Facebook is now peering directly with Indian ISPs from a point of presence (POP) in India, as first noted by Anurag Bhatia. GPX Mumbai, a private peering point and datacenter in India, is where Facebook has established the POP. As a result, any ISP that chooses to peer with GPX will be able to serve Facebook data directly from an Indian Internet exchange. So far, GPX Mumbai seems to be peered with large Internet companies like Amazon, Google, and recently Netflix, which also peered with the public Mumbai Internet Exchange earlier this month. GPX Mumbai also seems to be peered with ISPs like Spectranet and Jio. EDIT: This does not necessarily mean that these ISPs are peered directly with the Internet companies; a commenter pointed out that GPX is a datacenter and not a ‘peering fabric’ like Internet exchanges.

Without peering to Mumbai, most Indian ISPs would pull Facebook traffic from Internet exchanges in Singapore, which is odd considering the large amount of traffic that Facebook probably delivers to Indian users. Since the peering arrangement with GPX is private, the capacity of the connection (in Gbps) has not been disclosed. “If you are an ISP in India, you can start peering with Facebook right away!” Bhatia said in his blog post where he noted the development.

Peering and Content Delivery Networks are a subject of discussion in TRAI’s ongoing net neutrality consultation. ISPs and Internet companies (like Netflix and Akamai) have asked the regulator to avoid regulating peering arrangements and CDNs, since these are mostly commercial arrangements, and are in the ‘middle mile’, which means that they don’t control discrimination of data speeds to users in the last mile.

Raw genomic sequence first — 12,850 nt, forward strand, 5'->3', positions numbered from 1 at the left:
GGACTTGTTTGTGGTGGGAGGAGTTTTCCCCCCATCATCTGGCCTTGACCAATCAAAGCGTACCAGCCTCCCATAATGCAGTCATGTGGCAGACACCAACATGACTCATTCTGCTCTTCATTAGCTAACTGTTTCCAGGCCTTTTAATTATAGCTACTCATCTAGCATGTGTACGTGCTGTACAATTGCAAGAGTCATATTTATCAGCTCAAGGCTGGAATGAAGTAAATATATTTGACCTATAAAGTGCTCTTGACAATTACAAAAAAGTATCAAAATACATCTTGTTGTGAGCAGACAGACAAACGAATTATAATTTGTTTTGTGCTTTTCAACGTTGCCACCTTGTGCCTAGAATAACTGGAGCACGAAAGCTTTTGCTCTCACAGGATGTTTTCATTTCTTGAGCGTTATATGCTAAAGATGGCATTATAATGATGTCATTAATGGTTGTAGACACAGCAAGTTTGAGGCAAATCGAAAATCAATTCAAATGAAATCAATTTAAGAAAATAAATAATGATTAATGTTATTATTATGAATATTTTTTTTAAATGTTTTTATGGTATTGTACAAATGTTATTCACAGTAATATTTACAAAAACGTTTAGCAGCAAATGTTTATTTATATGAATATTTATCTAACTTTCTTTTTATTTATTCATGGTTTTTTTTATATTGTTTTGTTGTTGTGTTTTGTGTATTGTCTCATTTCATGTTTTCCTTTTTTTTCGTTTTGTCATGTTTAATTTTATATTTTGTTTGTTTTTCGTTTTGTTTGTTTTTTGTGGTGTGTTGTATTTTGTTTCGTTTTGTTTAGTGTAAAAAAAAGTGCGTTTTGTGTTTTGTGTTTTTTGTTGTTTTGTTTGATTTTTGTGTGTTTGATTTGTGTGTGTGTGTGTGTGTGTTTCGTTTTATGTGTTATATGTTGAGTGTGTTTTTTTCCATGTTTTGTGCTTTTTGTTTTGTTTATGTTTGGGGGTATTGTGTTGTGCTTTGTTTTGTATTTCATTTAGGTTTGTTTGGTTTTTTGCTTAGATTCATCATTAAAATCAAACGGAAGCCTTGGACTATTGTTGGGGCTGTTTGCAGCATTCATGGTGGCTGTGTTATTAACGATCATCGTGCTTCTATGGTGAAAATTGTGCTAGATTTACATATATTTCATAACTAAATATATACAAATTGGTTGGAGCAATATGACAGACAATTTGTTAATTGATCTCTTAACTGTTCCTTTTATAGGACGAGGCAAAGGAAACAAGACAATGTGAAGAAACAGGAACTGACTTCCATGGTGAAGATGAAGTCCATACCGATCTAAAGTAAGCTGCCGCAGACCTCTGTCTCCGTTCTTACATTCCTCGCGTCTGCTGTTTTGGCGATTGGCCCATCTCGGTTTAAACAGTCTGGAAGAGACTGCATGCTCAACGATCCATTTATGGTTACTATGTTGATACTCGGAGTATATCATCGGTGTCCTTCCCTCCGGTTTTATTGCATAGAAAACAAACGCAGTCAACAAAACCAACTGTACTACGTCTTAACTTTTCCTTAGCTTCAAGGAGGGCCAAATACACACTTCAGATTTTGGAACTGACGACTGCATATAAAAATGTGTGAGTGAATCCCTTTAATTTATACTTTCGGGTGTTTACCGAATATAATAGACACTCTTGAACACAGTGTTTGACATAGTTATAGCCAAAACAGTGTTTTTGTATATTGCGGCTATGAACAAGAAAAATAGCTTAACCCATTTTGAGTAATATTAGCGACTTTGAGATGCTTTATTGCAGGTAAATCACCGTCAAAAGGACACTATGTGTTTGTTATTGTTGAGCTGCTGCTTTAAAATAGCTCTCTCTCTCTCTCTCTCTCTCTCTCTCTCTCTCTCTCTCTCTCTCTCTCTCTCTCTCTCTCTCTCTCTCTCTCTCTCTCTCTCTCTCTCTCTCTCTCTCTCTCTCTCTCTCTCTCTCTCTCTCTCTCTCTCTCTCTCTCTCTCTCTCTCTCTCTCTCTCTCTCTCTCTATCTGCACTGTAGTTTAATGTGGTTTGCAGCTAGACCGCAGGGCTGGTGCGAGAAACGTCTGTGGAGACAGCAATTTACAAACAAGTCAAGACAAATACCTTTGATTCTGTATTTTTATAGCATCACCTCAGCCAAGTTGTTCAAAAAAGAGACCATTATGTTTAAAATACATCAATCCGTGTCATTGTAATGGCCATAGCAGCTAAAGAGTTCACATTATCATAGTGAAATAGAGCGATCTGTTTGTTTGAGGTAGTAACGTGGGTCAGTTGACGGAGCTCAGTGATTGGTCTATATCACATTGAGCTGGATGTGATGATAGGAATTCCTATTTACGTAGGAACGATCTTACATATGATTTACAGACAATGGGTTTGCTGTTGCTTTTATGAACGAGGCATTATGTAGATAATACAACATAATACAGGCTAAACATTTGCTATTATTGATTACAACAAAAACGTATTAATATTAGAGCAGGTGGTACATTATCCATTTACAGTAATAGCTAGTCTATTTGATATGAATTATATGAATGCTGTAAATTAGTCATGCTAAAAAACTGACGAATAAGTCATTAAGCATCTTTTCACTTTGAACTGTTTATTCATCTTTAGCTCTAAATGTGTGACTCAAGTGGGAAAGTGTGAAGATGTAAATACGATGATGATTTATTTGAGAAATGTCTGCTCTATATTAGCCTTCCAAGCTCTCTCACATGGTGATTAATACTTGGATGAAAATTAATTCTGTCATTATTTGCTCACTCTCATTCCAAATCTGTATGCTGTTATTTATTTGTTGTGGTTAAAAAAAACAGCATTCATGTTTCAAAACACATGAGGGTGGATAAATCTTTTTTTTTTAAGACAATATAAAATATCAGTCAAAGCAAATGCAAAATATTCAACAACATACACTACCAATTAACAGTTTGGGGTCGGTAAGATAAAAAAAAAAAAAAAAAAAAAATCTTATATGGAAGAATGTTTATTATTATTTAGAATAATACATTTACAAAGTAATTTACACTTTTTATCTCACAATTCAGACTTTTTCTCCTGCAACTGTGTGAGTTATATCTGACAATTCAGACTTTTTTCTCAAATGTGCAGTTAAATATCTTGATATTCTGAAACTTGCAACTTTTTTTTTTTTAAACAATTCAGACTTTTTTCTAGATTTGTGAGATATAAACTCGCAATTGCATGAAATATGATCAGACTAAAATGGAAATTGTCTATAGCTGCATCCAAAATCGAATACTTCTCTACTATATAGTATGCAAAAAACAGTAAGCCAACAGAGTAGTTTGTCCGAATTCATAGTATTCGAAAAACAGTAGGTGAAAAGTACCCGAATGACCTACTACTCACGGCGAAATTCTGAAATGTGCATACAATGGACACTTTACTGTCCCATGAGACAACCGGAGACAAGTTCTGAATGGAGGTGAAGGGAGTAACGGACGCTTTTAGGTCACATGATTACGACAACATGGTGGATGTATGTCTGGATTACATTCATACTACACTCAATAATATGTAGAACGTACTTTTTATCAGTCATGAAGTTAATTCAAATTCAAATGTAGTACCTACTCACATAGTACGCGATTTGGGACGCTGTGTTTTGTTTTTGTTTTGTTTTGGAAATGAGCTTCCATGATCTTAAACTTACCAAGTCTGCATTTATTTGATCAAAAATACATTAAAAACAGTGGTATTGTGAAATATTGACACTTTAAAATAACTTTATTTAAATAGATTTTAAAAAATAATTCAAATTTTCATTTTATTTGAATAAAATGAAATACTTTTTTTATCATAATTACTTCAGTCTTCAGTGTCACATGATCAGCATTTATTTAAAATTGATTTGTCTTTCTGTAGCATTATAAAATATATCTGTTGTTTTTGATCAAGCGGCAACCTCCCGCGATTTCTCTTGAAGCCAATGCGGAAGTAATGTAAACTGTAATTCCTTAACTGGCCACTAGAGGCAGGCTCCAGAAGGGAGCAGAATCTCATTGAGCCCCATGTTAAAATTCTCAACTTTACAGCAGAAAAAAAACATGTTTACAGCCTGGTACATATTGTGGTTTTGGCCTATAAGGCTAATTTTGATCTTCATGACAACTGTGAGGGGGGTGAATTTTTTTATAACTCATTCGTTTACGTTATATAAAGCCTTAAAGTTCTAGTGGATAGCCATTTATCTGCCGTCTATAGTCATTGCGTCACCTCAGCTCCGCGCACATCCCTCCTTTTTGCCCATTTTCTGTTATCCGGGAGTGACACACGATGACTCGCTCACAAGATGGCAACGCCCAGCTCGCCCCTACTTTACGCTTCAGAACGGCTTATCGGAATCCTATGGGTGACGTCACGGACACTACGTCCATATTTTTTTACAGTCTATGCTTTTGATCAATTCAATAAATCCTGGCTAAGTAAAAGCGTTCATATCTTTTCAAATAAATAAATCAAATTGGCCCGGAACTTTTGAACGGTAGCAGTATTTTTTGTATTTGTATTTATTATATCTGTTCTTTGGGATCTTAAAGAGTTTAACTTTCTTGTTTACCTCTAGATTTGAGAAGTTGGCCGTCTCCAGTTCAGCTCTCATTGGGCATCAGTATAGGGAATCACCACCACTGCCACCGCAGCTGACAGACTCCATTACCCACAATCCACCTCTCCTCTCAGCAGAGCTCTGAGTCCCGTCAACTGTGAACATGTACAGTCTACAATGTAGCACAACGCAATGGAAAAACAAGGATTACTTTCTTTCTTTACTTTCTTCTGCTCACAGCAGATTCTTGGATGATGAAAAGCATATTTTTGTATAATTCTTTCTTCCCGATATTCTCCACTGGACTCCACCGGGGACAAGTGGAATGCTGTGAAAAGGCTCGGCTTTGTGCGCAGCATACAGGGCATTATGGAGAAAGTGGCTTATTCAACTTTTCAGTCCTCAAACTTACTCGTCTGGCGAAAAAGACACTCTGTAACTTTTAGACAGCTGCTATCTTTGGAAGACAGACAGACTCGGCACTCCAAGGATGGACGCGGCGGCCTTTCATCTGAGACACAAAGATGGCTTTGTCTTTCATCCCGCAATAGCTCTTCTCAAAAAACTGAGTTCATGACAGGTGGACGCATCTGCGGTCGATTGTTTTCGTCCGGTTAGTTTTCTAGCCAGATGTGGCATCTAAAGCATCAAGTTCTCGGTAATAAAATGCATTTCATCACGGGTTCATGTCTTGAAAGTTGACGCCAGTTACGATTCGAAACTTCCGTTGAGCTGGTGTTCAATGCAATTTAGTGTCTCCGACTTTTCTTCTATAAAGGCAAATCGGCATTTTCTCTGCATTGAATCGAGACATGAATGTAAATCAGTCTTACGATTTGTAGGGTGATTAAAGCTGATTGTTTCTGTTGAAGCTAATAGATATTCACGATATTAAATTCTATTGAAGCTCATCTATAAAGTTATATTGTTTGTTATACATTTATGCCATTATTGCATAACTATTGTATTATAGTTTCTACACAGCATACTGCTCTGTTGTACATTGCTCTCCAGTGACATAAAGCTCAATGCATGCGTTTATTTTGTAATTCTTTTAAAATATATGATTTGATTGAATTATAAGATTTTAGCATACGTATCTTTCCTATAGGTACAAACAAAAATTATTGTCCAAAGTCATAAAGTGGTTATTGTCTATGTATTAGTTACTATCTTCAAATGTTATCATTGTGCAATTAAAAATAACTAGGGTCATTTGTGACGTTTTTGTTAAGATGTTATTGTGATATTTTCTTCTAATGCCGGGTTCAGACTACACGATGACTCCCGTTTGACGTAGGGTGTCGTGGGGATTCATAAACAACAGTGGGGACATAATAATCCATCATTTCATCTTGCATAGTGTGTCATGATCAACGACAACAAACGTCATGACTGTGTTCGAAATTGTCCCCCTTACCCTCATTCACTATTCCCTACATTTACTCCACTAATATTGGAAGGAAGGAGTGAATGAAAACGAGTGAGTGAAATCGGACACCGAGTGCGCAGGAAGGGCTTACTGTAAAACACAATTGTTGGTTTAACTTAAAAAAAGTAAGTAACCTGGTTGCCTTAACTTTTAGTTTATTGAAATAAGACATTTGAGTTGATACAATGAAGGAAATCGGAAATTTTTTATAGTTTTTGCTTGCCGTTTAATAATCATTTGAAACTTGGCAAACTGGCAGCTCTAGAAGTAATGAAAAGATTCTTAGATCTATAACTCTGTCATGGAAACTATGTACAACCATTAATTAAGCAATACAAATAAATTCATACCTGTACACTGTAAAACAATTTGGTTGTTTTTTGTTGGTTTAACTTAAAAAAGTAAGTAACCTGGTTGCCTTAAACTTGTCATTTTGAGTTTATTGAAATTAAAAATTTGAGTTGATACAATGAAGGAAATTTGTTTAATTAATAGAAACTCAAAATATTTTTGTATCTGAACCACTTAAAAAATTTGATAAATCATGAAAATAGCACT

Recent developments on Facebook

Facebook has been battling multiple controversies about its moderation of abusive content and its filtering of fake news out of news feeds. The Guardian recently uncovered a trove of presentations that the company made to employees tasked with identifying and removing abusive or obscene content. The presentations contained detailed guidelines on what content to remove and what not to remove. Facebook conceded that not all “disagreeable” content can be removed, and said that these guidelines are incredibly specific so that moderators from all cultural backgrounds and locations make similar decisions when reviewing posts.

Recently, the company hired 3000 employees to moderate content that other users have reported. As we pointed out then, regulatory intervention may force Facebook to monitor content proactively, instead of just looking at posts and livestreams that other users are reporting. With the scale the company has achieved, it now has the resources to weed out abuse on the platform.

The company is also working on weeding out fake news and low-quality content from users’ news feeds, clearly marking out content that is low-quality or misleading, and reducing their ranking on the news feed.

Update: A previous version of this article seemed to indicate that GPX Mumbai is a peering fabric, as opposed to primarily being a datacenter. This, as well as an editing error, have been fixed.